Monday, April 02, 2012

Victorian Crocheted Purses and Bags

Illustration: French crochet bag patterns, 1855.

Not everything concerned with textiles, whether hand or machine produced, is necessarily always grand, open and public, sometimes it can also apply to the small, personal and intimate. Crochet in particular tends to have the ability to both apply itself to an individual, and perhaps more importantly, be associated by many with being intrinsically personal in both adornment and intimate domestic settings.

Crochet as a craft has run through the highs and lows of social fashion across the nineteenth and twentieth centuries, and seeing something of yet another revival in our own twenty-first. The nineteenth century saw it invade both costume and the domestic interior, being used for practically every eventuality. Within costume the little personal purse or bag was an ideal crochet project. Although by no means all personal purses and bags were crochet based, many were and descriptions abounded in all of the major women's magazines of the period either giving selections of styles, or detailed patterns for construction.

Illustration: Matilda Marian Pullan. Short purse in crochet, 1856.

The examples that illustrate this article, all ranging from a small period in the latter half of the 1850s, give a good impression of how wide-ranging the fashion styles were and therefore how unique these personal adornments could become. Many were too small to carry much bar a few coins and personal mementoes or small toiletries, but then they were not really meant for practical necessity but more a case of textile embellishment, which they did, often in great style.

These purses and personal bags ranged across the Victorian world and could be found across Europe and North America, as too could the pattern work. There seems to have been little regional variation, with the French styling of the first illustration for example, appearing to be just as appealing in Chicago as it was in Edinburgh. The nineteenth century was to see the internationalising of consumption on a massive scale. For the first time consumers in North America and Europe were able to pursue fashion, if not simultaneously, then at least with only a small modicum of delay. The expansion of relatively cheap magazine titles helped to fuel this expectation and as the century progressed the magazine market matured giving rise to titles that filled niche markets as well as those that appealed to the general public.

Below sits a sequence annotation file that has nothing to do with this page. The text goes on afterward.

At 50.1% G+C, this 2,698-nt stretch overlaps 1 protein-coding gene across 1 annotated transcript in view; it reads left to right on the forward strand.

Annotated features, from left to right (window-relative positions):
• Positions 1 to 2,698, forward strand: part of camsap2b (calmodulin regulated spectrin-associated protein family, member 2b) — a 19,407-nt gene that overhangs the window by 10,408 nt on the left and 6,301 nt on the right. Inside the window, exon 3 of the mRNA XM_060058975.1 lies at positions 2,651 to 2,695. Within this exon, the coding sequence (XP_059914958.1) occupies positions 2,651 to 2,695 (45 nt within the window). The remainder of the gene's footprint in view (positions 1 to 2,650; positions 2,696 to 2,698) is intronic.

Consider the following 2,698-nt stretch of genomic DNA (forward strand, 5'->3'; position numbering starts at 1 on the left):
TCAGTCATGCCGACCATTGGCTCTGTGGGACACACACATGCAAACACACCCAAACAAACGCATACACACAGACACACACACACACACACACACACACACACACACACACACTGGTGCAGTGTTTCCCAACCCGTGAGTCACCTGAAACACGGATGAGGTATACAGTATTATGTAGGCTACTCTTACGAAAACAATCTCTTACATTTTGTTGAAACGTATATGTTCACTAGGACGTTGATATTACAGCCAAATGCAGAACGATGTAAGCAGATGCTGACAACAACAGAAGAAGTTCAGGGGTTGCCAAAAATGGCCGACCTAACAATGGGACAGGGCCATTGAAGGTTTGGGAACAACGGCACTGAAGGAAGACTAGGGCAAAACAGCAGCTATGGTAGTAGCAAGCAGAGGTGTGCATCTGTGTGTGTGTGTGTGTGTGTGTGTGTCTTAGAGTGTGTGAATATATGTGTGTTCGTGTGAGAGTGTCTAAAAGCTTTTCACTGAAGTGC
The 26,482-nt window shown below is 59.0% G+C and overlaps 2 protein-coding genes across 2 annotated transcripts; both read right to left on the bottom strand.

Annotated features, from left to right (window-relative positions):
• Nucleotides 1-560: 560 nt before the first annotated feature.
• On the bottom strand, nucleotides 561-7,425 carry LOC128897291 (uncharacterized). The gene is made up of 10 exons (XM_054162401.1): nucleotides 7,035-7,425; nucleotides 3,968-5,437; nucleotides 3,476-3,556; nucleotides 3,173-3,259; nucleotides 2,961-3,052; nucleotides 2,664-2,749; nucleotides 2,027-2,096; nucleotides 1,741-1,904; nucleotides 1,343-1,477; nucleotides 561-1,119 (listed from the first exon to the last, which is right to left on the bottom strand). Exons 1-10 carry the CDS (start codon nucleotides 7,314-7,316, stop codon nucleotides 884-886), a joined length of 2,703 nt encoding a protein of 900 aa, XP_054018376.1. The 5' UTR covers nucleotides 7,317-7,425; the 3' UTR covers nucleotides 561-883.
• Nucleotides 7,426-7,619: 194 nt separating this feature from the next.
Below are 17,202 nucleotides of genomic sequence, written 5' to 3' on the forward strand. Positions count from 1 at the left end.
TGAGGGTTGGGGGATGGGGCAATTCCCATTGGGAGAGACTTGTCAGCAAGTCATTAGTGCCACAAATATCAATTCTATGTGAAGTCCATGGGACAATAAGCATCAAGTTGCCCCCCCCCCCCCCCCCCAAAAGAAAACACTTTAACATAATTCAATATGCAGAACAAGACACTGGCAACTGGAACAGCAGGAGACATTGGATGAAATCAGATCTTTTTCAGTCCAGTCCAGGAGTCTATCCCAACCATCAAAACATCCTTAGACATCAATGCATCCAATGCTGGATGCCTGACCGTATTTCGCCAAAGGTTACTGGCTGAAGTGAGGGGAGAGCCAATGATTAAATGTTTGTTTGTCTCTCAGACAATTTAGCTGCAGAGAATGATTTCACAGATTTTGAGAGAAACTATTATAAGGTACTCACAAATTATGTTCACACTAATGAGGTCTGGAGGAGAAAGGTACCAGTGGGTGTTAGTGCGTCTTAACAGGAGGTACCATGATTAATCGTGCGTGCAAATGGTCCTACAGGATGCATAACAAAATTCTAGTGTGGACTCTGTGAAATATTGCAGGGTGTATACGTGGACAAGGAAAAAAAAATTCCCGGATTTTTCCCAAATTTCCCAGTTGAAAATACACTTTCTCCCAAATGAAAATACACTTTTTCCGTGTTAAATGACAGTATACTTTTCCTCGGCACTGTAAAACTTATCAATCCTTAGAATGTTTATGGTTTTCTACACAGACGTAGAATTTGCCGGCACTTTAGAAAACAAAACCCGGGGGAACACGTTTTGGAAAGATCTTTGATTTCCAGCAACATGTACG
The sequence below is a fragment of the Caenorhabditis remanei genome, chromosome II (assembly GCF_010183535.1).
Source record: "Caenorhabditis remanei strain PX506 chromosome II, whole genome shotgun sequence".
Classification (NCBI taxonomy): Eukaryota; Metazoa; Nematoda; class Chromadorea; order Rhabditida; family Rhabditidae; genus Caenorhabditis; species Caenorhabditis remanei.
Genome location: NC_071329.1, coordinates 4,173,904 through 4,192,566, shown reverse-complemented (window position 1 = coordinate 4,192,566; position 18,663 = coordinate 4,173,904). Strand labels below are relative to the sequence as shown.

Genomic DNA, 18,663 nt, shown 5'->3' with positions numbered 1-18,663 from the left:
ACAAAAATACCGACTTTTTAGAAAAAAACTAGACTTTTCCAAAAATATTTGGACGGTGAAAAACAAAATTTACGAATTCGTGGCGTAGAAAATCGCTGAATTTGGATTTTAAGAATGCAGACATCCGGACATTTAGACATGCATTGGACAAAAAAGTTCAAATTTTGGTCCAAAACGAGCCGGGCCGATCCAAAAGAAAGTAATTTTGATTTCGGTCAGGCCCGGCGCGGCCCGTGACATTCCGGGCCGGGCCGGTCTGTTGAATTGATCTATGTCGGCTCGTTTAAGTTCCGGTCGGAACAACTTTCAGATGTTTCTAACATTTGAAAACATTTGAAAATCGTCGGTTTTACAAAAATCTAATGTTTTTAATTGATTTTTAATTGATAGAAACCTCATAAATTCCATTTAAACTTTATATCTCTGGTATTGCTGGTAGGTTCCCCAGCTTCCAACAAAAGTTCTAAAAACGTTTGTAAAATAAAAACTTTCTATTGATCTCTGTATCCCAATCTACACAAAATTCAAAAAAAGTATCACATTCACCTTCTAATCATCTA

Illustration: Matilda Marian Pullan. Sovereign purse in crochet, 1856.

Although crochet has often been seen by many as a relatively lowly textile craft, possibly due to its lack of complex hand tools and the fact that it was often produced by the lower working classes, this does not negate the fact that at its best crochet can hold its own with the lace craft of which it is a form. Crochet has such a wide spectrum from extreme and robust simplicity to some of the most complex and delicate pattern work that can be produced by using one small hooked tool. It is therefore hardly surprising that it is seen by those within the craft as one of the most diverse of textile disciplines. That it is also one that will perhaps forever be associated with the amateur is not altogether a necessarily negative attribute. We have to ask ourselves why we sometimes feel that a discipline needs to be associated with a professional stance and why it should try to distance itself from its humble background.  

 Illustration: Crocheted watch pocket, 1860.

While the professional craft world moves ever closer to a fine art definition of itself, we have to wonder whether perhaps some connection with the generations of individuals and groups that made up the differing craft disciplines in the past, has been lost, disconnected in some way by the need to outwardly appear professional and perhaps more seriously as a validation of purpose, so that craft has to appear to be questioning and expanding, rather than just being.

Whatever the direction of craft professionals, it is perhaps heartening to know that possibly for generations still to come the craft of crochet will continue its highs and lows, appearing and disappearing over the coming century and possibly into the next. We can only hope.

Further reading links:

4 comments:

pansypoo said...

certain crafts have held on. unfortunately counted cross stitch seems to have overtaken embroidery.

wonder if macrame will make a comback.

John hopper said...

Macrame has made a comeback. There is even a website for all things to do with contemporary macrame - macramecollective.com.

crafty diane said...

Do you know where I can get patterns to make some of these bags?

John hopper said...

It was some time ago, but I don't believe I have the patterns for these particular pieces. Sorry.